Galley Beggar Press

Galley Beggar Press
Galley Beggar Press
Galley Beggar Press is an independent publisher committed to publishing daring, innovative fiction and narrative non-fiction.
Meet Francis Plug, a troubled and often drunk misfit who causes chaos and confusion wherever he goes. And where he most likes to go is to real author events, collecting signatures from the likes of Salman Rushdie, Hilary Mantel, and Eleanor Catton, all the while gleaning advice for a self-help book he is writing with the novice writer in mind. His timely manual promises to be full of sage wisdom and useful tidbits to help ease freshly published novelists into the demands of life in the public eye. Essential reading for anyone with an interest in the literary world – or, in fact, humanity in general. Because while it is a brilliant slapstick comedy, blurring fact, fiction, and absurdity to astonishing effect, How To Be A Public Author by Francis Plug is also a surprising and touching meditation on loneliness and finding a place in the world. Francis, it seems, just doesn’t fit in. And as you read, you may wonder if he’ll even make it to the end of his own book…
First published in 1945, In Youth Is Pleasure recounts a summer in the life of 15-year-old Orvil Pym, who is holidaying with his father and brothers in a Kentish hotel, with little to do but explore the countryside and surrounding area. ‘I don’t understand what to do, how to live’: so says the 15-year-old Orvil – who, as a boy who glories and suffers in the agonies of adolescence, dissecting the teenage years with an acuity, stands as a clear (marvelously British) ancestor of The Catcher In The Rye’s Holden Caulfield. A delicate coming-of-age novel, shot through with humour, In Youth Is Pleasure, has long achieved cult status, and earned admirers ranging from Alan Bennett to William Burroughs, Edith Sitwell to John Waters. ‘Maybe there is no better novel in the world that is Denton Welch’s In Youth Is Pleasure,’ wrote Waters. ‘Just holding it my hands… is enough to make illiteracy a worse crime than hunger.’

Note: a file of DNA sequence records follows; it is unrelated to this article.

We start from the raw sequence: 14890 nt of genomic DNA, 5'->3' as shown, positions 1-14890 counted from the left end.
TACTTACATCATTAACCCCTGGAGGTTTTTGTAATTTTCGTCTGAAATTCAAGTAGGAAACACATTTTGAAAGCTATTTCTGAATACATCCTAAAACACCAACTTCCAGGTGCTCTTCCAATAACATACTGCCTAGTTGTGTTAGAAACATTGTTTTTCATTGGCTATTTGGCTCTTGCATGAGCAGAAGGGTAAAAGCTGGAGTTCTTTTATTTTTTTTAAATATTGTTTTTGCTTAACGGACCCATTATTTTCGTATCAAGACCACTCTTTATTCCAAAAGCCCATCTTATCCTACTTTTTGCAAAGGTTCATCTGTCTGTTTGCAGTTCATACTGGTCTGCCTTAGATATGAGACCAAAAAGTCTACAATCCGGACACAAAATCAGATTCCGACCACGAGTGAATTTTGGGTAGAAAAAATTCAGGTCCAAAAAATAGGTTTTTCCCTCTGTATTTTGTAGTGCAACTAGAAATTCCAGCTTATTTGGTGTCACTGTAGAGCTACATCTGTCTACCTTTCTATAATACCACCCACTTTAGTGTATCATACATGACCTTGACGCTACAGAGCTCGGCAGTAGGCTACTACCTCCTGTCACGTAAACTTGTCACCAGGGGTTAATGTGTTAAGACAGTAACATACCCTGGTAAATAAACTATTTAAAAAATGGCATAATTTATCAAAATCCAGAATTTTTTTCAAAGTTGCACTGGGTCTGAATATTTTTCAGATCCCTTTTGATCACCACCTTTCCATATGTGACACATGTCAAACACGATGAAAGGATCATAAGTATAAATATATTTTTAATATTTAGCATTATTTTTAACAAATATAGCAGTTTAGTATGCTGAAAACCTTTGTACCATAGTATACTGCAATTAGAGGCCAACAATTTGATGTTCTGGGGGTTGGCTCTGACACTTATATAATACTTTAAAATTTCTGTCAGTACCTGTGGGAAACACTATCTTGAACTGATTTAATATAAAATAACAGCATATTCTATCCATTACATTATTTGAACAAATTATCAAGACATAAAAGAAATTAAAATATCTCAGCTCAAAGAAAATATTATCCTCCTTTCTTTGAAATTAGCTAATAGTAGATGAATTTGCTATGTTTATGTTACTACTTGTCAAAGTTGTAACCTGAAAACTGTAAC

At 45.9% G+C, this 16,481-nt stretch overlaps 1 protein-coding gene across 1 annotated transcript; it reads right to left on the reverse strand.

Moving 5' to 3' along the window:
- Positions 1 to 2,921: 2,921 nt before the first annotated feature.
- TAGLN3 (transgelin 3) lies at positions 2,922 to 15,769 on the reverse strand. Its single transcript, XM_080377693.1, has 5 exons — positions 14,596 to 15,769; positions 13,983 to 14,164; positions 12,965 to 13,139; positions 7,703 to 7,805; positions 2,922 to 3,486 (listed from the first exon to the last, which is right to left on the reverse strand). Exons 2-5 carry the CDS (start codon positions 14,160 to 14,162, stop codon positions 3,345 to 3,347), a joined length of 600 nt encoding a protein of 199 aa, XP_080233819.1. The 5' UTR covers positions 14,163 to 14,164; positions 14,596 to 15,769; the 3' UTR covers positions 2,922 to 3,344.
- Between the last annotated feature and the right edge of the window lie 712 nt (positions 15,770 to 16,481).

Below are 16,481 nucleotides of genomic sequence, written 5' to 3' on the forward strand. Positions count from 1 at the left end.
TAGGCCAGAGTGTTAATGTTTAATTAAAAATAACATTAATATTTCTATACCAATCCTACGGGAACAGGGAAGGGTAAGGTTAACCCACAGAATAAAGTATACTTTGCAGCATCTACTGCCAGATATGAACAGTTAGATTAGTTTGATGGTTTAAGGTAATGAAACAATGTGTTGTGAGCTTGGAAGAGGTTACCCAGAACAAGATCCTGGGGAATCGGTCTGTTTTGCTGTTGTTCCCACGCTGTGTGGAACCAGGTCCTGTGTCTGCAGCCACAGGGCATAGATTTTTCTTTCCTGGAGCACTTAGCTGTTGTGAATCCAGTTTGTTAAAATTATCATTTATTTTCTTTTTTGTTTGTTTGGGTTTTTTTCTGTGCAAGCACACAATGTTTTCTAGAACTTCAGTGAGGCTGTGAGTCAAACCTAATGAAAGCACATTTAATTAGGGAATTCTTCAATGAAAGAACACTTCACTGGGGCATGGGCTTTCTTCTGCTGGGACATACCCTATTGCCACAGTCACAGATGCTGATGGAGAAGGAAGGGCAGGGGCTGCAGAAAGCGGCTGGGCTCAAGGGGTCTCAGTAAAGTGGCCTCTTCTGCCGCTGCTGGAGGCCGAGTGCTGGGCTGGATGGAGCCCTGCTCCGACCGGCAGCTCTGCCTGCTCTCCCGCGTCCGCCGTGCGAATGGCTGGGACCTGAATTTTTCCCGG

In Youth Is Pleasure, Denton Welch
Two stories of disappointment, regret and finely tuned hilarity from Joseph Mackertich. In Obsolescence, a reality television documentary maker starts to film his next door neighbour’s every move — and gets far more than he’s bargained for. In Ad Astra, a man goes hear a speech from the “stockholder’s stockholder”. It’s the ultimate get rich quick conference stump speech — and the last thing that most people in attendance want to hear.
A story that takes place on a train. About building a world out of matchsticks. About brothers. About drinking. About things that matter.
“Raymond Ess is going to kill me.” This is what Steven Strauss thinks. He also thinks that he and his boss Raymond Ess are on a fool's errand. They're in India to buyan anti-gravity machine — something Steven is almost certain doesn’t exist, and something Ess is convinced will save his company from bankruptcy. It's hopeless, everyone knows. At least, Steven knows it — and he knows, too, that his boss’s grip on reality is growing weaker by the day. His fixation on anti-gravity devices is just one more symptom of a failing mind…… Or is Ess, in fact, as crazy as he seems? As you readThe Weightless World, you'll start to wonder. This fantastically entertaining debutstretches the limits of possibility. It shows that when technology becomes indistinguishable from magic, miracles can happen. It shows us our world anew. And as it does, it weaves a tale of friendship, betrayal, and loss that will move the ground beneath your feet.
A bomb blast. A face wound. A nun is there to help. But is it the kind of help that can be freely taken? This beautifully composed story about The Troubles is at once gentle, tender and explosive.
Nun On A Bike, Caroline Healy